7/21/2017

The Poll Results

So a week or two ago I posted a poll by way of a casual (very casual) means of canvassing the readers of this blog regarding what I should write next. The three possible actions I asked people to vote on - and the results - are as follows:

1 - Write a novella following on from Survival Game. I really want to know what happens next. (10 respondents)
2 - Screw that. Write something completely new. Don't hold back all those original ideas. (11 respondents)
3 - I hate novellas. You should definitely spend the next year slaving over a brand new book. (3 respondents)

That's a couple dozen replies, which is about as much as you can hope for with these things. Ten people think I should write a novella sequel to Survival Game, eleven think I should do something completely new, and three think I should get the hell on with writing another actual book.

Now, in fairness, it's not the best designed poll. Right after I posted it, I started having flashbacks to college when I learned how to build survey questions that aren't leading or trigger unconscious biases. However, the questions wouldn't quite fit in the box that the SurveyMonkey website describes, so question 3 often disappeared from view. So it's quite possible people didn't see that they needed to scroll the box to see the third question.

Secondly, I neglected to specify in Q2 that when I referred to writing something completely new, it should be a completely new novella. It was implied, but that's not the same thing as stated. So the low figures for option three could be construed as being the result of bad poll design.

Either way, I think we can call it an even split: roughly half of you think I should get on with writing the third Extinction Game story, and roughly half of you again think I should write something new. That means I could go either way.

I did go back into my files and dig out the outline for the third Extinction Game book and work on it again. It was a little rough, since these things are usually put together in a relative hurry for the sake of the publisher. The rule of thumb is these are only rough guidelines for how a book might look once it's done, particularly since a lot of writers tend not to stick exactly or at all to any outlines they might generate. They exist purely to give the publisher a rough idea of what they might get.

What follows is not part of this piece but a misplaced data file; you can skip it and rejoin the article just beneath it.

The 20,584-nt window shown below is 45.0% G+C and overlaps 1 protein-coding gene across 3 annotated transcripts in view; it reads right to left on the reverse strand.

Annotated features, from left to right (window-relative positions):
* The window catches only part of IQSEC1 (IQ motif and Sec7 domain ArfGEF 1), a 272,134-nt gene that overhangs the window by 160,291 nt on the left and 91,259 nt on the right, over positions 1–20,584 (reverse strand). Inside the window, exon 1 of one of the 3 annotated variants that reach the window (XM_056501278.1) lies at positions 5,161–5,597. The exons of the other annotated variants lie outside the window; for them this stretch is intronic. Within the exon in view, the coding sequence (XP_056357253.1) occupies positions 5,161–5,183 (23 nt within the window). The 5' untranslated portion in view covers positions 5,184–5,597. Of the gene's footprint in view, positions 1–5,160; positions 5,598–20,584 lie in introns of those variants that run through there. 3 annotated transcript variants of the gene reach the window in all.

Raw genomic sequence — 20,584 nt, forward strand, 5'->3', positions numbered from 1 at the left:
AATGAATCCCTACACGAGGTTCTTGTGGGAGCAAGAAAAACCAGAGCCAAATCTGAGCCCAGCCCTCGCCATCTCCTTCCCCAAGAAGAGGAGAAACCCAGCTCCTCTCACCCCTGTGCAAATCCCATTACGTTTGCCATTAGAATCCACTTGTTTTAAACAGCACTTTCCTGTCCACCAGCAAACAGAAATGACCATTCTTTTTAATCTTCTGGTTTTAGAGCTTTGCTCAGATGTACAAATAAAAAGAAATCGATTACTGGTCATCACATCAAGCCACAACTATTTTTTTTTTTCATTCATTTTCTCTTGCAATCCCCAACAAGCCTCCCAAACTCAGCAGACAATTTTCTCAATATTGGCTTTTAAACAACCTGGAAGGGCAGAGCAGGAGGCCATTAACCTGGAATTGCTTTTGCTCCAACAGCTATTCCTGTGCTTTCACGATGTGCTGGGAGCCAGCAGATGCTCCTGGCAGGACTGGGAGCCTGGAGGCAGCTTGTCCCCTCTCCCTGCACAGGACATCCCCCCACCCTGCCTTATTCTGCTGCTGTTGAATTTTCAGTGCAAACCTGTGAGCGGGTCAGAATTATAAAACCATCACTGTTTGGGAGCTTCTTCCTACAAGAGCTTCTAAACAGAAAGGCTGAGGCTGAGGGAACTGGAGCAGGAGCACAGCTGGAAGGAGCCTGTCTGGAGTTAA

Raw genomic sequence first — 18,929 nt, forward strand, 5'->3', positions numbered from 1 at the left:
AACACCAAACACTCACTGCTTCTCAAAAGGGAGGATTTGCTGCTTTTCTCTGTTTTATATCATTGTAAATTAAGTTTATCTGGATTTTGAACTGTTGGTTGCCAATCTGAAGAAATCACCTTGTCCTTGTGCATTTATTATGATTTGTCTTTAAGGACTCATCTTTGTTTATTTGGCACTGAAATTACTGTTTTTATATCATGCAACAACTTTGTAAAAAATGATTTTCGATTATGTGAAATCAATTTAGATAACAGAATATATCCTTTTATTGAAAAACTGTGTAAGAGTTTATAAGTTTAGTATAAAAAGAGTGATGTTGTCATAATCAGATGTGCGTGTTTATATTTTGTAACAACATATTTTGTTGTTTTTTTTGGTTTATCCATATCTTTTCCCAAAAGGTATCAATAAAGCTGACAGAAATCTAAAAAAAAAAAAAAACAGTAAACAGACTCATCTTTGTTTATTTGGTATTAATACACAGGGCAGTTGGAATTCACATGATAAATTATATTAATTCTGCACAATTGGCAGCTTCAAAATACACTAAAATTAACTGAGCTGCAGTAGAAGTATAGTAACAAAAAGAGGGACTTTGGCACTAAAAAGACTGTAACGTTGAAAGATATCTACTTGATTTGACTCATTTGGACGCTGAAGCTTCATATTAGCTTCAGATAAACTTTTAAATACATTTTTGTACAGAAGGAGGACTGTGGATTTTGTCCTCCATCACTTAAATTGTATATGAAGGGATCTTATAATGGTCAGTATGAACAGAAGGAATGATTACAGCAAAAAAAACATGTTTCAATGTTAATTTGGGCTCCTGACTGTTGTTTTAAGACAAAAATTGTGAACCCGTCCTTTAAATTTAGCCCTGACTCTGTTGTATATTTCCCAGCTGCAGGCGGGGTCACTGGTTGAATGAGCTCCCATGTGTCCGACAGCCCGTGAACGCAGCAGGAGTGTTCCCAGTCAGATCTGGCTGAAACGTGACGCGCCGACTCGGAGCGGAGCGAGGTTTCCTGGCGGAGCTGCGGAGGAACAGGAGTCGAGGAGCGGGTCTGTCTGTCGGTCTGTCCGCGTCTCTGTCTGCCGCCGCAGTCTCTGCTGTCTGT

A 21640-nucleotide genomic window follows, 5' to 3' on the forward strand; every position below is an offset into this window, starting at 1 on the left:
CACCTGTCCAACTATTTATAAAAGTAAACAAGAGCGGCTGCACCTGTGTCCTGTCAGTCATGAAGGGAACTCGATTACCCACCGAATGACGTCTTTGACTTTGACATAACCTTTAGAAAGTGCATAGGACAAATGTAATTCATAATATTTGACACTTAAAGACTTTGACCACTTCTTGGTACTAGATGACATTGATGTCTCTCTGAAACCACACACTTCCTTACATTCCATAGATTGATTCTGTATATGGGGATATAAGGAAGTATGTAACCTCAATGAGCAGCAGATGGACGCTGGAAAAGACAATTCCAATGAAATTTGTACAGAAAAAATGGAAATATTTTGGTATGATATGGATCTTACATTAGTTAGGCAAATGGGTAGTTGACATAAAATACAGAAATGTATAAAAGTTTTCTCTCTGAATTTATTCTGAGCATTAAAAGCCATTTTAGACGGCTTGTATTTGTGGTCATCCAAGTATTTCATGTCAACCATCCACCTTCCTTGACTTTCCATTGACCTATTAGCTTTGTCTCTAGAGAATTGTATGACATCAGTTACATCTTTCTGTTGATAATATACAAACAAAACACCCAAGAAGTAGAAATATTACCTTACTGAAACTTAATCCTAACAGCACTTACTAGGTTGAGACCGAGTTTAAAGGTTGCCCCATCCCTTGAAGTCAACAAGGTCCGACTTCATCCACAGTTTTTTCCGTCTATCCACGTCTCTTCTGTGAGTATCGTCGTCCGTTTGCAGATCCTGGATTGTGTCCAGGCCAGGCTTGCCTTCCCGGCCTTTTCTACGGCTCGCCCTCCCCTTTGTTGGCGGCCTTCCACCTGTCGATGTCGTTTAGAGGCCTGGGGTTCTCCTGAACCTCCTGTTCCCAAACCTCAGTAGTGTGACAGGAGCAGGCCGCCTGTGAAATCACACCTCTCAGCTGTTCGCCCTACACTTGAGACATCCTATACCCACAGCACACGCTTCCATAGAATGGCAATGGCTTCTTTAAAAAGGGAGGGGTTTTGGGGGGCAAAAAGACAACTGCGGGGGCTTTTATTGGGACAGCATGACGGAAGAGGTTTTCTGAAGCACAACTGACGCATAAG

Or at least, that's the theory. I suspect some editors don't realise just how much of the creative work happens during the writing of the actual book. Anyway, the outline I had was a little threadbare so I took most of a week to fill out the bones and get something that held together better.

So all I really need to do is write it, although I suspect, given the amount of detail, it would be rather more than a novella. There's enough there for a full novel, though I'd still like to keep the length down. I'm also far from sure how this works if a publisher has already published the first couple books.

So there's that. What about original stuff? Well, there's some ideas waiting to be written, but right now my brain has more or less left me a note saying it's going away on holiday for a couple of weeks and it's not doing any fiction writing until it's good and ready.

Or maybe it's just its way of telling me to write another Extinction Game story. Now the question is: if I wrote it, would enough people buy it to justify the effort?

Perhaps it's time for another poll. 

7/05/2017

Novellas

Like I said, I was going to talk about novellas.

Novellas are strange, sometimes unloved beasts. Too long for short story markets, too short to sell as novels, they’re never quite the right size. And yet a lot of writers love them because it’s possible to express an idea in a story only a quarter or a third the length of a full novel, so in terms of sheer typing, at least, they’re a lot less work. Readers love them because, unlike many novels, they’re short and sharp and no longer than they need to be. But they’re also a good deal harder to sell.

Back after I delivered my last book for Tor, I realised I had the opportunity to work on stories I’d been wanting to write for years. First, however, I needed something for my agent to market, so I spent ten months working on Echogenesis. Publishing is a slow business, with negotiations dragging out interminably for months or sometimes longer, so I knew I probably had a wait ahead of me.

I wrote some short stories, but once those were done I had other ideas that felt like they deserved more than a short story. But neither did I want to spend up to a year writing each one.

Writing those ideas as novellas was clearly the answer. I think I originally had the vague notion of publishing them myself, but ultimately that's going to be a matter of last resort. If you can market something to a publisher, you should. So far I’ve written two novellas, but now I need to think about what to do next: write another full-length novel, or work on more novellas?

There’s an outline for a third Extinction Game book that Tor rejected. It doesn’t need to be the full length of a novel: I could probably fit it into a long novella if I wanted to.

Or I could write something different and entirely original. But if you happened to have a preference, what would it be?

(By the way, the window on that survey there is a little funny. You might have to scroll it up so you see all three options).